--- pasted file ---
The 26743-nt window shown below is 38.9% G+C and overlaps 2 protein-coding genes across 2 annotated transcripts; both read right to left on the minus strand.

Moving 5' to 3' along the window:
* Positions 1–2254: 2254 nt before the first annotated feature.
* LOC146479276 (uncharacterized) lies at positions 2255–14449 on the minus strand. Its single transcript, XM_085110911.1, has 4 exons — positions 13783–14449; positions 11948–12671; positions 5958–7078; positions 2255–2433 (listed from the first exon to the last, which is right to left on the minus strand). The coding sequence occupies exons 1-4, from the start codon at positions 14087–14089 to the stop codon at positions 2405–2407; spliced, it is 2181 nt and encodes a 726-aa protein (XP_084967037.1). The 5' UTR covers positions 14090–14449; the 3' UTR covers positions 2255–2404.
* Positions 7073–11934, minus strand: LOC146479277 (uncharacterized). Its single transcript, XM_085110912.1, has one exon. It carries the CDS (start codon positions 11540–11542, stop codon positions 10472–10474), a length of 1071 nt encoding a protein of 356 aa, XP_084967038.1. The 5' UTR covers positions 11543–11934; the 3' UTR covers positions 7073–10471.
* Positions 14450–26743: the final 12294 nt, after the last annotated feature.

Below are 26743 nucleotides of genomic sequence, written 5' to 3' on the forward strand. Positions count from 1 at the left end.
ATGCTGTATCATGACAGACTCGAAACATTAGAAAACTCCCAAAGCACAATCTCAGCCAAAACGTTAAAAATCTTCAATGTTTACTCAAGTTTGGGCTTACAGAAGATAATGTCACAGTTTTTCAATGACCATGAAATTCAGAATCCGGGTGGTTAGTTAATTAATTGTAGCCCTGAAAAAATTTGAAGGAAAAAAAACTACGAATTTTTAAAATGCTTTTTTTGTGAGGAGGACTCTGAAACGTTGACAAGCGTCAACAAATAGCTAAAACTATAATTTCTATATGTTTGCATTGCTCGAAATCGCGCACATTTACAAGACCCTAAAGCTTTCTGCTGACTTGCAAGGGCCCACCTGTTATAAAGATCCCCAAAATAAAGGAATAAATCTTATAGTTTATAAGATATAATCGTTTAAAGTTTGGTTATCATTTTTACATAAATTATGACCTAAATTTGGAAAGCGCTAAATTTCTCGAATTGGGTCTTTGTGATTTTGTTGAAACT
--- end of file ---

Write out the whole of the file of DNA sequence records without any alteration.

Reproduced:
The 26743-nt window shown below is 38.9% G+C and overlaps 2 protein-coding genes across 2 annotated transcripts; both read right to left on the minus strand.

Moving 5' to 3' along the window:
* Positions 1–2254: 2254 nt before the first annotated feature.
* LOC146479276 (uncharacterized) lies at positions 2255–14449 on the minus strand. Its single transcript, XM_085110911.1, has 4 exons — positions 13783–14449; positions 11948–12671; positions 5958–7078; positions 2255–2433 (listed from the first exon to the last, which is right to left on the minus strand). The coding sequence occupies exons 1-4, from the start codon at positions 14087–14089 to the stop codon at positions 2405–2407; spliced, it is 2181 nt and encodes a 726-aa protein (XP_084967037.1). The 5' UTR covers positions 14090–14449; the 3' UTR covers positions 2255–2404.
* Positions 7073–11934, minus strand: LOC146479277 (uncharacterized). Its single transcript, XM_085110912.1, has one exon. It carries the CDS (start codon positions 11540–11542, stop codon positions 10472–10474), a length of 1071 nt encoding a protein of 356 aa, XP_084967038.1. The 5' UTR covers positions 11543–11934; the 3' UTR covers positions 7073–10471.
* Positions 14450–26743: the final 12294 nt, after the last annotated feature.

Below are 26743 nucleotides of genomic sequence, written 5' to 3' on the forward strand. Positions count from 1 at the left end.
ATGCTGTATCATGACAGACTCGAAACATTAGAAAACTCCCAAAGCACAATCTCAGCCAAAACGTTAAAAATCTTCAATGTTTACTCAAGTTTGGGCTTACAGAAGATAATGTCACAGTTTTTCAATGACCATGAAATTCAGAATCCGGGTGGTTAGTTAATTAATTGTAGCCCTGAAAAAATTTGAAGGAAAAAAAACTACGAATTTTTAAAATGCTTTTTTTGTGAGGAGGACTCTGAAACGTTGACAAGCGTCAACAAATAGCTAAAACTATAATTTCTATATGTTTGCATTGCTCGAAATCGCGCACATTTACAAGACCCTAAAGCTTTCTGCTGACTTGCAAGGGCCCACCTGTTATAAAGATCCCCAAAATAAAGGAATAAATCTTATAGTTTATAAGATATAATCGTTTAAAGTTTGGTTATCATTTTTACATAAATTATGACCTAAATTTGGAAAGCGCTAAATTTCTCGAATTGGGTCTTTGTGATTTTGTTGAAACT